With NaNoWriMo fast approaching (as in TOMORROW), I am trying to nail down my approach for this year. I’m not writing, I’m editing. I plan to work on my story scene by scene for 1 1/2 hours per day. But for those of you planning on doing the real deal, which is 1,667 words-per-day, I’m sharing a page I found a while ago on a site I visit regularly: Creative Writing Now.
The subject of the post is “How to plan a novel.” Nancy (not sure who Nancy is exactly but there is a video of her explaining her approach) starts off with the basics: set a writing schedule, come up with an idea, a main character, a problem facing that character, etc. Then write down the scene ideas for the character and the problem. This is often how I start. Although, I tend to start more the main character’s goal, and then have difficulty with the conflict lock. Nancy goes on into a description of a plot outline. I don’t usually get this far in the early stages. I tend to just start writing and then have to do the outline later when I’m figuring out where I am and where I’m going.
The post includes lots of good links for more ideas like genre specific plots that focus on the structure, action, scene order, speed, rhythm, etc. Popular story structures she uses are women’s fiction, mystery novels, and hero’s journeys. She has some specifics on what those books contained, but they all can be divided in the scenes and acts with tension ramping up and something big changing in the middle with the final climactic scene(s).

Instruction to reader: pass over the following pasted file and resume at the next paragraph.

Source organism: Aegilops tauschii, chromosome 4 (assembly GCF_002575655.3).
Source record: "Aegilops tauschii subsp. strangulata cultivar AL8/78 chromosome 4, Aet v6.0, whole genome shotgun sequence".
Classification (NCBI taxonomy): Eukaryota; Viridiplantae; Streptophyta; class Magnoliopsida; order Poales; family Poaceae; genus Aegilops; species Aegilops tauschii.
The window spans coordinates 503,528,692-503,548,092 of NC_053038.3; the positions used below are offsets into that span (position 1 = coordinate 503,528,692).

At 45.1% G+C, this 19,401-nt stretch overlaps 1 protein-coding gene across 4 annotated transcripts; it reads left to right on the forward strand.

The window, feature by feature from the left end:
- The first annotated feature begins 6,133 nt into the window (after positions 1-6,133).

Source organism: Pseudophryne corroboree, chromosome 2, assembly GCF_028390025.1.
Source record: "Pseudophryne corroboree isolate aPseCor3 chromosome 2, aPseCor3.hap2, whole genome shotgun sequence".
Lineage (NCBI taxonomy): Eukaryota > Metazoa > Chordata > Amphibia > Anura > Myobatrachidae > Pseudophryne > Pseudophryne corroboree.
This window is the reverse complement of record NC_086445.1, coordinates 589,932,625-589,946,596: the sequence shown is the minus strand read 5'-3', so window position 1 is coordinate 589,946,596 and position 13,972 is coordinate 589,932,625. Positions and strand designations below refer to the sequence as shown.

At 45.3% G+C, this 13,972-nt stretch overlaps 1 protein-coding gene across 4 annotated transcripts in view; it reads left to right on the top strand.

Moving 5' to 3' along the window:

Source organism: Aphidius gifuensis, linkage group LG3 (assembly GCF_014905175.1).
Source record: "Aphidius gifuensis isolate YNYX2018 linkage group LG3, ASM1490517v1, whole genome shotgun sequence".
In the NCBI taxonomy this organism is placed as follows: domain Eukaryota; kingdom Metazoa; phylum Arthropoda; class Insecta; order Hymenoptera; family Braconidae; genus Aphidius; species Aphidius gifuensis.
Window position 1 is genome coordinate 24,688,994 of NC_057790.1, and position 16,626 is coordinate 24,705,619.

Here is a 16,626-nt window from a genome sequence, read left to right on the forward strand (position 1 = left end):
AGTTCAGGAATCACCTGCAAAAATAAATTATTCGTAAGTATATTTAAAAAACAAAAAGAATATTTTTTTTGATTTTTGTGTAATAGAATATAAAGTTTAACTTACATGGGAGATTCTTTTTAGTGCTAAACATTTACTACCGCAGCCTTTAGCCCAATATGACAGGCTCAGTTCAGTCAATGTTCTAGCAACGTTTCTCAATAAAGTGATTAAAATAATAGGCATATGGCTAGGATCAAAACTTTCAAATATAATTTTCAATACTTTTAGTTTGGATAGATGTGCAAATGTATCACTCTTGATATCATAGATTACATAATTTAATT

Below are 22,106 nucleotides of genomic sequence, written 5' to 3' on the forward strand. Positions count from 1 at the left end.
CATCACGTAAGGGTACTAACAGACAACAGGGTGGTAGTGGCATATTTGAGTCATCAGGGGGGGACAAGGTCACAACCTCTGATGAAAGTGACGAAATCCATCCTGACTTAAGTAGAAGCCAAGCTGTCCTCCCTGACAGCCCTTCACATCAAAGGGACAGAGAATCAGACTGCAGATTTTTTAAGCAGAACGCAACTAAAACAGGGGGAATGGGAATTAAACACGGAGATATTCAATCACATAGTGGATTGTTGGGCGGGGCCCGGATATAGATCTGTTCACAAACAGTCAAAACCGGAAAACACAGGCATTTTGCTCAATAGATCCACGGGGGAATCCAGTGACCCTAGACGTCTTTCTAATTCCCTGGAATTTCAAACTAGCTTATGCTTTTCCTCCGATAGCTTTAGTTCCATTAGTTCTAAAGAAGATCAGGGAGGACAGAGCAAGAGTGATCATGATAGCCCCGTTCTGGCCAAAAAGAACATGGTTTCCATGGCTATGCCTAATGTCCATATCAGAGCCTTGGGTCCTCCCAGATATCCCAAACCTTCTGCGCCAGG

Here is a quote from author Ken Follett describing his process: “I rewrite the outline – and this may happen several times. Typically there will be a first draft outline, a second draft outline and a final outline, so it would twice go through the process of being shown to a number of people. The whole process of coming up with idea, fleshing it out, doing the research, drafting the outline and rewriting the outline comes to about a year all told. There are quite often a couple of false starts within this. I may spend a month working on an idea before I realize that it isn’t going to work and abandon it. But after this whole process, I’m ready to write the first draft.”
Looks like Follett is a planner/plotter, too. Where are all the pantsers? Are any of you folks getting ready to NaNo? I hope you are because Get Ready, Get Set, and GO!